Significant Sales on AMD Ryzen & Threadripper CPUs, Upwards of 30% | Black Friday

By Published November 21, 2017 at 5:28 am

In the calm before the global celebration of consumerism, it would seem that the entire range of AMD processors has gone on sale – or most of it, anyway. Several of these have tempted us for internal machines, at this point. The Threadripper 1950X has been available as low as $800 (from the usual $1000) price-point, the R7 CPUs are cut into R5 prices -- $260 for the 1700X is now common, and R5 CPUs have also been dropping in price. The timing is excellent, too, as we just posted our Best CPUs of 2017 Awards, which include several of these sale items.

Threadripper 1950X (launch MSRP $1000): Let’s start with the big one: The Threadripper 1950X CPU, which we reviewed originally here and for which we’ve updated game tests here, usually retails at $1000 MSRP, but is now $800. We had already declared Threadripper to be an exceptionally fierce competitor to nearby Intel i9 CPUs – primarily the i9-7900X – but at $800, it’s a no-brainer for users of heavily multithreaded workstations. Anyone working with rendering workloads that lean on the CPU would be wise to consider the Threadripper 1950X. One use case would be data sets with large vectors or tile-based renders, particularly those with short per-tile render times (benefiting the CPU tile-count over fewer GPU tiles).

Recommended motherboard for TR 1950X CPUs: If you’re looking for a motherboard to go with it, we can recommend the Gigabyte X399 Designare or ASUS Zenith Extreme.

AMD Ryzen R7 1700X (launch MSRP $400): Although the 20% price reduction on Threadripper was impressive, the R7 1700X has undergone precipitous drops to $280 (and lower) lately. Presently, at the time of this writing, the R7 1700X is priced at $280 with the cooler, and is normally priced at its $400 MSRP. The R7 1700 is $10 cheaper at $270 and, if you’re overclocking, is basically the same thing. Save the ten bucks. If not overclocking, the 1700X will give higher out-of-box clocks, and would be worth the $10. At $400, we never really liked the 1700X – we though the 1700 made far more economic sense, and that a 10-minute overclock would counter the difference. At $10 more than the 1700, as opposed to the usual $100 increase, it’s much more sensible to recommend – almost crazy, really, and is a testament to the MCM configuration that allows AMD to shuffle the same Zeppelin dies between all CPUs. If you were already in the market for an R7-class CPU, now seems to be a good time to jump on one. If you’re not sure if Ryzen is right for you, check our CPU Awards guide.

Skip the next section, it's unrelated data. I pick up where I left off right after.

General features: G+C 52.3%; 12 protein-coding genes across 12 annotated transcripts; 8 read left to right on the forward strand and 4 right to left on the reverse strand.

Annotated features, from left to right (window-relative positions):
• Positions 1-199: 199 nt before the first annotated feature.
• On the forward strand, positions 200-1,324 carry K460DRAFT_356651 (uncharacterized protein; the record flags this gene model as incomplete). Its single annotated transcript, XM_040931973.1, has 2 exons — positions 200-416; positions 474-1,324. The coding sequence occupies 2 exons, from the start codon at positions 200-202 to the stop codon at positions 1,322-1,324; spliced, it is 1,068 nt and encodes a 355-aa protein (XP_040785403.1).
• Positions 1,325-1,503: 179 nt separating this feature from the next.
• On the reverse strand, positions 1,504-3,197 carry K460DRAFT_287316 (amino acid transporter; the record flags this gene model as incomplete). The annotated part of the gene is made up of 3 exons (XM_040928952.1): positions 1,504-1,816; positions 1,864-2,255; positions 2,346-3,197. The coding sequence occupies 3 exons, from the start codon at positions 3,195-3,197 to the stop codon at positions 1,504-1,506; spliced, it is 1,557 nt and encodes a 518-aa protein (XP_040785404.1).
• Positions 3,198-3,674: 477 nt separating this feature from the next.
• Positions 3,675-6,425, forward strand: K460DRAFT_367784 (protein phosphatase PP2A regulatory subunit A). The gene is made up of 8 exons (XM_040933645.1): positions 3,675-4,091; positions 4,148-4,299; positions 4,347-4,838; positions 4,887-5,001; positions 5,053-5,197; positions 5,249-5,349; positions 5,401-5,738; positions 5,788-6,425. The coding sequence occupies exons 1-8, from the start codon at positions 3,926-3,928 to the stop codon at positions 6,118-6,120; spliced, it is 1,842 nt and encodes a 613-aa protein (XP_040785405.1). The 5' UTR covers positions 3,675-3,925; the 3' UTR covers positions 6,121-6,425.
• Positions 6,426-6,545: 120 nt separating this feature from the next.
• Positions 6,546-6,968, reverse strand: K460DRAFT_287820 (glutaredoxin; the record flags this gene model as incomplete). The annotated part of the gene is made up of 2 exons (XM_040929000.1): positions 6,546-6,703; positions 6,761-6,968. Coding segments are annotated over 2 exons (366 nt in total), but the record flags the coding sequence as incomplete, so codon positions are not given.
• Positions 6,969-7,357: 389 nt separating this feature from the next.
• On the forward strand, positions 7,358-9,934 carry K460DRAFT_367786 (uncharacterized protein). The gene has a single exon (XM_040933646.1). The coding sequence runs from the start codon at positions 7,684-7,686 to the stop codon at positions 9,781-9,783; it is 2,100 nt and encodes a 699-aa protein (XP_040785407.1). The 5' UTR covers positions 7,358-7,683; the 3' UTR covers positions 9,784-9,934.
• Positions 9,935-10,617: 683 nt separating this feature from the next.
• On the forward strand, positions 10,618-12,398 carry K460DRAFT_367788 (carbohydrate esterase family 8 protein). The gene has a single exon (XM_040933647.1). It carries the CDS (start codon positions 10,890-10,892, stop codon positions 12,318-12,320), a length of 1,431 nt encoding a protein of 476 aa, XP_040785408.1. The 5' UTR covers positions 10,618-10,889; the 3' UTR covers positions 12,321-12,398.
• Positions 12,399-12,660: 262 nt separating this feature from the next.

Recommended OC motherboard for the R7 CPUs: Our AM4 motherboard guide goes live at 3PM EST today, but if you’re looking for a board to go with the R7 1700X, we can recommend the Gigabyte X370 Gaming K7 as a high-end overclocking option. The K7 has a clock gen with 1/100th MHz accuracy, a strong VRM, dual-BIOS, and a good price. That’d be well-suited for the R7-class CPUs.

AMD R5 1600X (launch MSRP $250): The R5 1600X, which received an Editor’s Choice Award and whose non-X counterpart was given the Best Overall award, is presently available for $200 via Newegg and Amazon alike. The R5 1600(X), we think, offers tremendous value over competing i5 CPUs. Where the i7-8700K and 7700K remain leaders in raw gaming performance, particularly the 8700K, the R5 1600 and 1600X stay much closer to i5 CPUs in gaming workloads. Coupling this with the fact that (1) 8th-Gen i5 CPUs are presently overpriced, and (2) non-Z370 motherboards aren’t yet available, and you’ve got the R5 CPUs leading the mid-range class. We like the R5 1600(X) for its versatility as an entry-level production CPU and well-suited gaming option.

Recommended OC motherboard for the R5 CPUs: To OC these CPUs reasonably, you could get by well with either the Gigabyte X370 Gaming K5 ($135, includes clock gen, but slightly weaker VRM) or ASUS X370-Pro.

Check back later today for our Best AM4 Motherboards guide.

- Steve Burke

Last modified on November 21, 2017 at 5:28 am
Steve Burke

Steve started GamersNexus back when it was just a cool name, and now it's grown into an expansive website with an overwhelming amount of features. He recalls his first difficult decision with GN's direction: "I didn't know whether or not I wanted 'Gamers' to have a possessive apostrophe -- I mean, grammatically it should, but I didn't like it in the name. It was ugly. I also had people who were typing apostrophes into the address bar - sigh. It made sense to just leave it as 'Gamers.'"

First world problems, Steve. First world problems.

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